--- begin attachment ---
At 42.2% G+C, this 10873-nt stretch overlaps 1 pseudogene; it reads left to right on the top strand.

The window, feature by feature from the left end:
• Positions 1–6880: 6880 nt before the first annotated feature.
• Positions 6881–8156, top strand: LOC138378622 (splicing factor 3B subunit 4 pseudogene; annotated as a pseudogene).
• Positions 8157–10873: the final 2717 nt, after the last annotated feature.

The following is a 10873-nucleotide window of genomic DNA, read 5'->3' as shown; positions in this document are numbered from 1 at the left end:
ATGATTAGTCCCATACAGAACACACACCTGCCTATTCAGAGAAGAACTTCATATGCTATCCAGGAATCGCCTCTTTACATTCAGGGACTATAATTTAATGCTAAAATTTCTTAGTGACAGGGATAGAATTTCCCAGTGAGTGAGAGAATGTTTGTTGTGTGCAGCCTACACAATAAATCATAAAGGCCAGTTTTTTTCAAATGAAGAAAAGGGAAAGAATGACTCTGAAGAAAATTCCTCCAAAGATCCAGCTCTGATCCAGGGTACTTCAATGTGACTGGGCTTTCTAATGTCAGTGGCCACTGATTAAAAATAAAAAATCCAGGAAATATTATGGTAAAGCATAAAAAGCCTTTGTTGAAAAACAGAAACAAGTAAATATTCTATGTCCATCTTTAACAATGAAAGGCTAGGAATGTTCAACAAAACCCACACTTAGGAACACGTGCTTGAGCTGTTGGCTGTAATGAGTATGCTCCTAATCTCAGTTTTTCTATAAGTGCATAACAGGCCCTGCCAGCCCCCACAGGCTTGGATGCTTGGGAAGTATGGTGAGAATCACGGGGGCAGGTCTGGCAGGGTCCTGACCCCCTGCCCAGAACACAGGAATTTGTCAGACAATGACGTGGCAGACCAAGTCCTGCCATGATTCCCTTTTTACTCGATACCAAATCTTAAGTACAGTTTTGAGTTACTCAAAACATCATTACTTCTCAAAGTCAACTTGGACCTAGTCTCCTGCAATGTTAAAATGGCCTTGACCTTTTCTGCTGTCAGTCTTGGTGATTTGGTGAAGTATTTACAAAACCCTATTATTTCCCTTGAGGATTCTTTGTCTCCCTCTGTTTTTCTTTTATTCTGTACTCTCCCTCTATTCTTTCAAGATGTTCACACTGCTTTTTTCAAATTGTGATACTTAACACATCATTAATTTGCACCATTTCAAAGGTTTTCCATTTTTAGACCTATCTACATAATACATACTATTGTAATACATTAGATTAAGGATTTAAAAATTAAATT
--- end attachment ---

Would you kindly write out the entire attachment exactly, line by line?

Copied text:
At 42.2% G+C, this 10873-nt stretch overlaps 1 pseudogene; it reads left to right on the top strand.

The window, feature by feature from the left end:
• Positions 1–6880: 6880 nt before the first annotated feature.
• Positions 6881–8156, top strand: LOC138378622 (splicing factor 3B subunit 4 pseudogene; annotated as a pseudogene).
• Positions 8157–10873: the final 2717 nt, after the last annotated feature.

The following is a 10873-nucleotide window of genomic DNA, read 5'->3' as shown; positions in this document are numbered from 1 at the left end:
ATGATTAGTCCCATACAGAACACACACCTGCCTATTCAGAGAAGAACTTCATATGCTATCCAGGAATCGCCTCTTTACATTCAGGGACTATAATTTAATGCTAAAATTTCTTAGTGACAGGGATAGAATTTCCCAGTGAGTGAGAGAATGTTTGTTGTGTGCAGCCTACACAATAAATCATAAAGGCCAGTTTTTTTCAAATGAAGAAAAGGGAAAGAATGACTCTGAAGAAAATTCCTCCAAAGATCCAGCTCTGATCCAGGGTACTTCAATGTGACTGGGCTTTCTAATGTCAGTGGCCACTGATTAAAAATAAAAAATCCAGGAAATATTATGGTAAAGCATAAAAAGCCTTTGTTGAAAAACAGAAACAAGTAAATATTCTATGTCCATCTTTAACAATGAAAGGCTAGGAATGTTCAACAAAACCCACACTTAGGAACACGTGCTTGAGCTGTTGGCTGTAATGAGTATGCTCCTAATCTCAGTTTTTCTATAAGTGCATAACAGGCCCTGCCAGCCCCCACAGGCTTGGATGCTTGGGAAGTATGGTGAGAATCACGGGGGCAGGTCTGGCAGGGTCCTGACCCCCTGCCCAGAACACAGGAATTTGTCAGACAATGACGTGGCAGACCAAGTCCTGCCATGATTCCCTTTTTACTCGATACCAAATCTTAAGTACAGTTTTGAGTTACTCAAAACATCATTACTTCTCAAAGTCAACTTGGACCTAGTCTCCTGCAATGTTAAAATGGCCTTGACCTTTTCTGCTGTCAGTCTTGGTGATTTGGTGAAGTATTTACAAAACCCTATTATTTCCCTTGAGGATTCTTTGTCTCCCTCTGTTTTTCTTTTATTCTGTACTCTCCCTCTATTCTTTCAAGATGTTCACACTGCTTTTTTCAAATTGTGATACTTAACACATCATTAATTTGCACCATTTCAAAGGTTTTCCATTTTTAGACCTATCTACATAATACATACTATTGTAATACATTAGATTAAGGATTTAAAAATTAAATT